(JTA) — Before David Draiman became famous as the singer of the heavy metal band Disturbed, he trained to be a cantor.
That didn’t go so well. Growing up in Chicago, he was expelled from three different yeshivas, and after a rowdy night of Purim drinking as a teenager, he blew up his high school rabbi’s van.
While that may have made him notorious among local kids back in the day, seven Disturbed albums and millions of record sales later, Draiman is now best known for his guttural vocal yells — not his Jewish school antics.
This year, Disturbed is nominated for a Grammy for a cover of Simon and Garfunkel’s song “The Sound of Silence” — something that brought Draiman, 43, back a bit closer to his cantor-in-training days.
Instead of churning out a loud, heavy-metal version of the song, the group decided to keep their recording soft and acoustic. Draiman got to showcase his smoother, classically-trained voice — which reminded him of the days when he thought he might one day lead a Jewish congregation in song.
“I was so overwhelmed with emotion listening to the way my vocals sounded in that beautiful bed of music,” Draiman told NPR last month. “Not having heard my voice in that way for so long, it was really just very, very overwhelming.”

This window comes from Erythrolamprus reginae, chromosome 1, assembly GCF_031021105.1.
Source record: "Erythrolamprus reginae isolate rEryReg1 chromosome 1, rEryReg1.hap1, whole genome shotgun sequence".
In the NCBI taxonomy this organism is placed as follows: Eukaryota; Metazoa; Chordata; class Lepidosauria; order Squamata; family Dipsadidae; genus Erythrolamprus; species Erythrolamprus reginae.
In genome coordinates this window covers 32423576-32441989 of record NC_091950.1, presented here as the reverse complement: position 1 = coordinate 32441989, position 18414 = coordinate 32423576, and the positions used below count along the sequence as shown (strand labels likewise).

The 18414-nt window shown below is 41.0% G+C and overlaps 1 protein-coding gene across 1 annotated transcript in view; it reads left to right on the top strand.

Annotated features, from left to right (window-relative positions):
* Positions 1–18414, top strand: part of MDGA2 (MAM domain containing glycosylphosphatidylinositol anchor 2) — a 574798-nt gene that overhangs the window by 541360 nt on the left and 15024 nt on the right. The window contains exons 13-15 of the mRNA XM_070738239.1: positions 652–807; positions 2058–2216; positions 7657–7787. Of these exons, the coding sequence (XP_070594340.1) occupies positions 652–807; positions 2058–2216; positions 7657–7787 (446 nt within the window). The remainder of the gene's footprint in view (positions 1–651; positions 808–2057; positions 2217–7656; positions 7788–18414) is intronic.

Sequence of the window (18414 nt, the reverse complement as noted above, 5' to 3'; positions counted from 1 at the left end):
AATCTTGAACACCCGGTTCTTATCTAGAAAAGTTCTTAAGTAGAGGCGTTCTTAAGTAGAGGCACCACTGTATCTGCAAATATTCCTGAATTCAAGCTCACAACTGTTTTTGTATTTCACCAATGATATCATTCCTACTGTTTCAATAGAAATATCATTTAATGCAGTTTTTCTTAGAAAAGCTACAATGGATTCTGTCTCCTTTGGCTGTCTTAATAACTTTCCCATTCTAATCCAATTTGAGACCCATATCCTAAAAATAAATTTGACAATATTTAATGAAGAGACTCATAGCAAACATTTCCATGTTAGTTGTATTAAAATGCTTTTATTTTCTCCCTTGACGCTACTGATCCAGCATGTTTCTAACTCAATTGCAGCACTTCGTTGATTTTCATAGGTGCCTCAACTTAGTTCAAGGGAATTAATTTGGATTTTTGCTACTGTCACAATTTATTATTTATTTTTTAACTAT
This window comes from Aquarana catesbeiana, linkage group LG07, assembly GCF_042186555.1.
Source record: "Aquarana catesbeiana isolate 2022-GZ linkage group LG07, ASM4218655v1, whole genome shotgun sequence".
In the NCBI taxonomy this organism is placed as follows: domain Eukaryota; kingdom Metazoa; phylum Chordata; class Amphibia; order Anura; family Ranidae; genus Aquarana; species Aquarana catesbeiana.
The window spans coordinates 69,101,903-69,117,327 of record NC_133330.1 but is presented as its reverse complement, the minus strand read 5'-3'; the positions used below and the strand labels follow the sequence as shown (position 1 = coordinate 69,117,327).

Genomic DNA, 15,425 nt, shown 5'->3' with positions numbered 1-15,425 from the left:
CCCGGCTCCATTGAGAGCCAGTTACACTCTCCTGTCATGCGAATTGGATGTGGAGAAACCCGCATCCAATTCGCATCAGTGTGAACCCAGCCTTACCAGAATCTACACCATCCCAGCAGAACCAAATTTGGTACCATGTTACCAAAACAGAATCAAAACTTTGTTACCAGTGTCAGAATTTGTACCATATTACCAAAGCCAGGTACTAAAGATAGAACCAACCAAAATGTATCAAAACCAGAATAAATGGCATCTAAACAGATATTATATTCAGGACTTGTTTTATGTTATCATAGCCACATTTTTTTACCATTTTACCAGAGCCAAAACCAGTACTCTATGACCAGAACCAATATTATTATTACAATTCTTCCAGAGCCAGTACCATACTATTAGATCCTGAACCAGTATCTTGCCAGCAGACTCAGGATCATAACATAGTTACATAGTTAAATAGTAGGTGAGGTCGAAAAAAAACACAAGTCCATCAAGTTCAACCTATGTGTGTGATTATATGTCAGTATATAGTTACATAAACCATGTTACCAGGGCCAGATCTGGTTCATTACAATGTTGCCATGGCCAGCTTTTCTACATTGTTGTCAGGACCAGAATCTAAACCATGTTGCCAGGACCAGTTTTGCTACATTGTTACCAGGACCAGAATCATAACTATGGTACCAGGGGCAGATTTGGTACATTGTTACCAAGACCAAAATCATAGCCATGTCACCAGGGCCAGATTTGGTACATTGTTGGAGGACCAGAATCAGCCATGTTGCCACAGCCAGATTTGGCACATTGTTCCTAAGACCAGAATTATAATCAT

He also revealed to NPR that he seriously considered becoming a rabbi.
“My religious upbringing was always something that was difficult for me to swallow willingly, but the intellectual aspect of it, the academic aspect of it was very, very appealing to me,” he said.
“Studying to become a rabbi or heading down that path is really all about becoming very engrossed and very adept at interpretation of Jewish law, of the Talmud. And I had to learn to find my own truths, and little by little, as they say in Judaism, I ‘left the path.’”
Today Draiman is pretty secular, though he calls himself “intensely spiritual.” He is also a big fan of fellow Jewish musician Paul Simon.
“If we are blessed with winning the Grammy this time, I would have to dedicate it to the original songwriter himself, to Paul Simon,” he said. “No one can really take away the sheer utter brilliance of the composition of that song.”